Not every direction that Drake flowed into was completely smooth sailing in the glamorous life of Drake. There were a lot of haters and altercations musically with other artists. Controversy suddenly arose in July 2015 when it was alleged by Meek Mill that Drake had used ghostwriters during recording sessions for Meek Mill’s song “RICO,” and widely believing the ghostwriter in question to be an artist that was still fairly unknown at the time named Quentin Miller. Despite Miller collaborating with Drake and receiving past credits, Mill was urging his audience Quentin Miller had written Drake’s verse for “RICO.” This pushed Drake to respond with two diss tracks, titled “Charged Up” and “Back to Back,” with it widely believed that Drake came out victorious in this verbal feud. But Meek Mill and Drake have since become cool with each other again. Lyrical spats continued between Drake and Virginia rapper Pusha T, this time because Pusha criticized Drake on “Infrared” in 2018 on Push’s Kanye West-produced album Daytona, prompting Drake to respond with the “Duppy Freestyle” diss track on May 25, 2018.  Pusha T would directly respond to the track through his scathing diss song “The Story of Adidon” on May 29, which presented several claimed accusations and revealing too many that Drake had fathered a child that he wasn’t public about. Drake didn’t respond to “The Story of Adidon” directly in songs, but he talked about the issue in interviews. 

OVO Business

Drake unleashed more massive song, albums, and mixtapes like If You’re Reading This It’s Too Late (2015), What a Time to Be Alive with Future (2015), and “Hotline Bling” (2015), which was Drake’s highest singles chart song at number three in the UK. But there were plenty of wealth-generating efforts happening off the stage as well. Drake became the “global ambassador” for the Toronto Raptors NBA basketball team in 2016.  Drake and announced his development with American entrepreneur Brent Hocking of the bourbon whiskey Virginia Black that was launched in June 2016 and was responsible for breaking sale records in Canada. The company was a hit, selling over 4,000 bottles in the first week domestically in addition to shipping a further 30,000 units when rollout was extended to select international markets in late 2016.    Virginia Black was promoted through Drake’s music and tours, such as giving fans the chance to be a part of the “Virginia Black VIP Lounge” additional package available for purchase during the Summer Sixteen Tour. The company later aired commercials with Drake’s dad Dennis Graham featuring the tagline of “The Realest Dude Ever,” an OVO satire of “The Most Interesting Man in the World” tagline by the beer brand Dos Equis after extending the sale of the drink to various European countries in 2017.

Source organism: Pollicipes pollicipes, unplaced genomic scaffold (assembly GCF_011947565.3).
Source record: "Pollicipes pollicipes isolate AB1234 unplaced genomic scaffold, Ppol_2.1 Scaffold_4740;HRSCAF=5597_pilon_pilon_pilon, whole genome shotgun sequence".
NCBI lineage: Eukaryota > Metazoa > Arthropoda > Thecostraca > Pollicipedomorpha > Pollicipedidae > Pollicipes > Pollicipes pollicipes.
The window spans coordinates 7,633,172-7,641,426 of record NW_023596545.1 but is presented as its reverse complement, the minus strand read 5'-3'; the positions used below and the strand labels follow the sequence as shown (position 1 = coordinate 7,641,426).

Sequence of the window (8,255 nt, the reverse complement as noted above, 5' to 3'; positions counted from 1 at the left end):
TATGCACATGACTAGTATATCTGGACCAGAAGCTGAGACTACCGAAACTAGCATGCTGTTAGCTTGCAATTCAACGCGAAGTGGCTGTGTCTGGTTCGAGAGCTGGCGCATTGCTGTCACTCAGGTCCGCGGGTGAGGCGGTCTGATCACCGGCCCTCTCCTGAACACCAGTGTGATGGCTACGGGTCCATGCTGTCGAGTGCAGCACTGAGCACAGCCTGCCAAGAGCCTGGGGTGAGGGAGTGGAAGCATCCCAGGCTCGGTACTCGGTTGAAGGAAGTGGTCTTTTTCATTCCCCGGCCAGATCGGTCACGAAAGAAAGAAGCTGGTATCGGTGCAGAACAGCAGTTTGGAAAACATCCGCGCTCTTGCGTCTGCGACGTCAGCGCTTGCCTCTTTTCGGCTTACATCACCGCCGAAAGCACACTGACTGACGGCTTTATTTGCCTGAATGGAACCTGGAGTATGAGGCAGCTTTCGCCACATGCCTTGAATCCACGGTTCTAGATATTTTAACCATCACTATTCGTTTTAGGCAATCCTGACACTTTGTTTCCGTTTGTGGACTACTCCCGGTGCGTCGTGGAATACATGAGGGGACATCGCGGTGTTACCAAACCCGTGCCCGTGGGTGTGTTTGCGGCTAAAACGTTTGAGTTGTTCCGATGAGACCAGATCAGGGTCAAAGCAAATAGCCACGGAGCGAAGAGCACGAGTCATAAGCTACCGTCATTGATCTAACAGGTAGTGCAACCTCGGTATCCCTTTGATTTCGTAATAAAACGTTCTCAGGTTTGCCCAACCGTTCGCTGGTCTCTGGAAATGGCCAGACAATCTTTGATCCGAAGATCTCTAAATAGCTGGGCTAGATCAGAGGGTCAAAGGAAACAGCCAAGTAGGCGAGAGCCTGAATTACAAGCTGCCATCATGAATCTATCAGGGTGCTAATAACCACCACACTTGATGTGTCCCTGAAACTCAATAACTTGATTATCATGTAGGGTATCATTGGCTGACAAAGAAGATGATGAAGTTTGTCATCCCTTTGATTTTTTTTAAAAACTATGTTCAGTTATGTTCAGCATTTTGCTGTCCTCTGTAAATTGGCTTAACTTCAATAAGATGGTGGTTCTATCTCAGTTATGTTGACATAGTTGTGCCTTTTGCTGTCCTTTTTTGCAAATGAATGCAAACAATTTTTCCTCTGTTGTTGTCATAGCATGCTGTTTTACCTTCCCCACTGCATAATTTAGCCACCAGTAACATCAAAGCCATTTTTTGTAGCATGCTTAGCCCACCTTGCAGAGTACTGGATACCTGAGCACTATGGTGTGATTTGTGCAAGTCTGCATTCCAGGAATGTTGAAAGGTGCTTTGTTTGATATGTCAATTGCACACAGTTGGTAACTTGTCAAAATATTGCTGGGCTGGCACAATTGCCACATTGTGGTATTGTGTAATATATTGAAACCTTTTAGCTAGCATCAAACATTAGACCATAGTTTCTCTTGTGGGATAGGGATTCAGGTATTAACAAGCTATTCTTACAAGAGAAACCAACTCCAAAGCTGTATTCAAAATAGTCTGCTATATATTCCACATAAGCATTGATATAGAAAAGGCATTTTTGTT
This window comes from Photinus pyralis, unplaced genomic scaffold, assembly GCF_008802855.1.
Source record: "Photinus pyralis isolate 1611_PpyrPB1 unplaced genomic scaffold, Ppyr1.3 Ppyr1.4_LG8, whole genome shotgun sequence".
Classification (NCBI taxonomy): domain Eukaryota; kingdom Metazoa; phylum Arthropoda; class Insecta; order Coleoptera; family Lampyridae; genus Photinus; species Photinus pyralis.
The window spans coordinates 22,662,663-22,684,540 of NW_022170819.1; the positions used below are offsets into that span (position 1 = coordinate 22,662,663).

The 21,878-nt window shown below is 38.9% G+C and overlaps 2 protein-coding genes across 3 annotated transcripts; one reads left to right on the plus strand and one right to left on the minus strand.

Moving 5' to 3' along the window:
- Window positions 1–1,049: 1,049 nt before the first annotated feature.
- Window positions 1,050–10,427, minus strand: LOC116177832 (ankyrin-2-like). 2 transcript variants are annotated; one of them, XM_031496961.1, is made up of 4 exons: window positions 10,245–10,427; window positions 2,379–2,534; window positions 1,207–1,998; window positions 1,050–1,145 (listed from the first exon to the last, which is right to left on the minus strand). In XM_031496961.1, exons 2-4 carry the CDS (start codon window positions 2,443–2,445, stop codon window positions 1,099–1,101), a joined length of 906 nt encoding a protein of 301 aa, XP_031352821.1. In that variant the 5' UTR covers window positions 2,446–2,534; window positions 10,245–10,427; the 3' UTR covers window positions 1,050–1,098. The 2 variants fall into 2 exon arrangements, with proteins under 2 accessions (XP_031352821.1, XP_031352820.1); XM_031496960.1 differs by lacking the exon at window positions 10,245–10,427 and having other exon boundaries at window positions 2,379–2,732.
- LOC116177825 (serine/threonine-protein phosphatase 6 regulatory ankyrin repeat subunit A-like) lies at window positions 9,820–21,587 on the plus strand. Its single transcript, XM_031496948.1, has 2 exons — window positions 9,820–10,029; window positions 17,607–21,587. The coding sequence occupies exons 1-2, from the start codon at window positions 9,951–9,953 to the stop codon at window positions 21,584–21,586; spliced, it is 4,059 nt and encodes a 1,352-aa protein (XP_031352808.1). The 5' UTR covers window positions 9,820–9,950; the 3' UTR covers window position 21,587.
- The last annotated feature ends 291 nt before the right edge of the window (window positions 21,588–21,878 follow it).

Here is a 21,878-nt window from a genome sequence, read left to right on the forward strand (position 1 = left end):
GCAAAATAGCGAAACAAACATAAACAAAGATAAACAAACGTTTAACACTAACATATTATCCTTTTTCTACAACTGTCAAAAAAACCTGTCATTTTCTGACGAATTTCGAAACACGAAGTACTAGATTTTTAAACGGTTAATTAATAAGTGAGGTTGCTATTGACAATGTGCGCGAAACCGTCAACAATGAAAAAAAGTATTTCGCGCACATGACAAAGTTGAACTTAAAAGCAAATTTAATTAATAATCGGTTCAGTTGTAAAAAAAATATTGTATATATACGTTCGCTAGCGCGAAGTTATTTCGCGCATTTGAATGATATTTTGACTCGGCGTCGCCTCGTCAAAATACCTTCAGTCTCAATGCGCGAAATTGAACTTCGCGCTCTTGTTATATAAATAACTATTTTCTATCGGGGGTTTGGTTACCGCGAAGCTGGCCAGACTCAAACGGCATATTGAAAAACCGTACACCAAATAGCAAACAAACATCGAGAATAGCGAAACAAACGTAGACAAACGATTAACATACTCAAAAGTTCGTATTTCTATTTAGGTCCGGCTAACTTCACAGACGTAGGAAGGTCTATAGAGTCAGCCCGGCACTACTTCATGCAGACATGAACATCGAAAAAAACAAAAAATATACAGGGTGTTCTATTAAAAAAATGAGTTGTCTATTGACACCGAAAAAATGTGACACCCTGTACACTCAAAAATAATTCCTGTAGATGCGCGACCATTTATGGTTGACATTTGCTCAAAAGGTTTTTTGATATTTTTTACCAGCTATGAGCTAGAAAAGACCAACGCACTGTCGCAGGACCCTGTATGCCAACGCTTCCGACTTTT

Domestic Drake